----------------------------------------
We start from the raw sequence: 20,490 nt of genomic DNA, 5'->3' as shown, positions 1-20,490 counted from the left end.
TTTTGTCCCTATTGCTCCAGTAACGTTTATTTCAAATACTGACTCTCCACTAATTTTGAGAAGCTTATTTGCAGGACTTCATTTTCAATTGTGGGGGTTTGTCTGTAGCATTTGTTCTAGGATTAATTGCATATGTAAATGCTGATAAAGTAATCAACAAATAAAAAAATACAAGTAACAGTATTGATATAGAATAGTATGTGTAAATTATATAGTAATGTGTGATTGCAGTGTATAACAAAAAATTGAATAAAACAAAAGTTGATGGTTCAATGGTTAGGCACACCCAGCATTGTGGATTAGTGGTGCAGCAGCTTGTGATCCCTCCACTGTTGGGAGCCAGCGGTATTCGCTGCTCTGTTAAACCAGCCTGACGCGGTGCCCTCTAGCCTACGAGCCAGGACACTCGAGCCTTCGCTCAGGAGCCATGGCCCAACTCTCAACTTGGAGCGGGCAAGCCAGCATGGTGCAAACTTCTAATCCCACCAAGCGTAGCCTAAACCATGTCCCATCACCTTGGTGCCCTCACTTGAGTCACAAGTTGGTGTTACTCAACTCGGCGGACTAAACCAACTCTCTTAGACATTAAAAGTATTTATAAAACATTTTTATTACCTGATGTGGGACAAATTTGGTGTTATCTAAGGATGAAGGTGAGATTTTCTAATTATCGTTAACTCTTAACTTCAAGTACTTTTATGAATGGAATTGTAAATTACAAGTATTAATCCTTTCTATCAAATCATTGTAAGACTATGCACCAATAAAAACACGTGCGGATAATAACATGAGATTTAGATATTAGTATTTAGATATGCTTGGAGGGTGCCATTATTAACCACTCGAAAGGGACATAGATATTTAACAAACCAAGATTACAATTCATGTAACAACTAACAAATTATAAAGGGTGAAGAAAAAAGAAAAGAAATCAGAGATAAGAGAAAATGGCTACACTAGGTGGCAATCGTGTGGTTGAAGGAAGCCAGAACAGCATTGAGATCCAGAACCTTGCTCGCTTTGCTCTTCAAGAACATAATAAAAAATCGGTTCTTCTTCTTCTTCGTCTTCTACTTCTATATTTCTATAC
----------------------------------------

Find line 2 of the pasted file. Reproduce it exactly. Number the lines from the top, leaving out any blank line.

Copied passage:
TTTTGTCCCTATTGCTCCAGTAACGTTTATTTCAAATACTGACTCTCCACTAATTTTGAGAAGCTTATTTGCAGGACTTCATTTTCAATTGTGGGGGTTTGTCTGTAGCATTTGTTCTAGGATTAATTGCATATGTAAATGCTGATAAAGTAATCAACAAATAAAAAAATACAAGTAACAGTATTGATATAGAATAGTATGTGTAAATTATATAGTAATGTGTGATTGCAGTGTATAACAAAAAATTGAATAAAACAAAAGTTGATGGTTCAATGGTTAGGCACACCCAGCATTGTGGATTAGTGGTGCAGCAGCTTGTGATCCCTCCACTGTTGGGAGCCAGCGGTATTCGCTGCTCTGTTAAACCAGCCTGACGCGGTGCCCTCTAGCCTACGAGCCAGGACACTCGAGCCTTCGCTCAGGAGCCATGGCCCAACTCTCAACTTGGAGCGGGCAAGCCAGCATGGTGCAAACTTCTAATCCCACCAAGCGTAGCCTAAACCATGTCCCATCACCTTGGTGCCCTCACTTGAGTCACAAGTTGGTGTTACTCAACTCGGCGGACTAAACCAACTCTCTTAGACATTAAAAGTATTTATAAAACATTTTTATTACCTGATGTGGGACAAATTTGGTGTTATCTAAGGATGAAGGTGAGATTTTCTAATTATCGTTAACTCTTAACTTCAAGTACTTTTATGAATGGAATTGTAAATTACAAGTATTAATCCTTTCTATCAAATCATTGTAAGACTATGCACCAATAAAAACACGTGCGGATAATAACATGAGATTTAGATATTAGTATTTAGATATGCTTGGAGGGTGCCATTATTAACCACTCGAAAGGGACATAGATATTTAACAAACCAAGATTACAATTCATGTAACAACTAACAAATTATAAAGGGTGAAGAAAAAAGAAAAGAAATCAGAGATAAGAGAAAATGGCTACACTAGGTGGCAATCGTGTGGTTGAAGGAAGCCAGAACAGCATTGAGATCCAGAACCTTGCTCGCTTTGCTCTTCAAGAACATAATAAAAAATCGGTTCTTCTTCTTCTTCGTCTTCTACTTCTATATTTCTATAC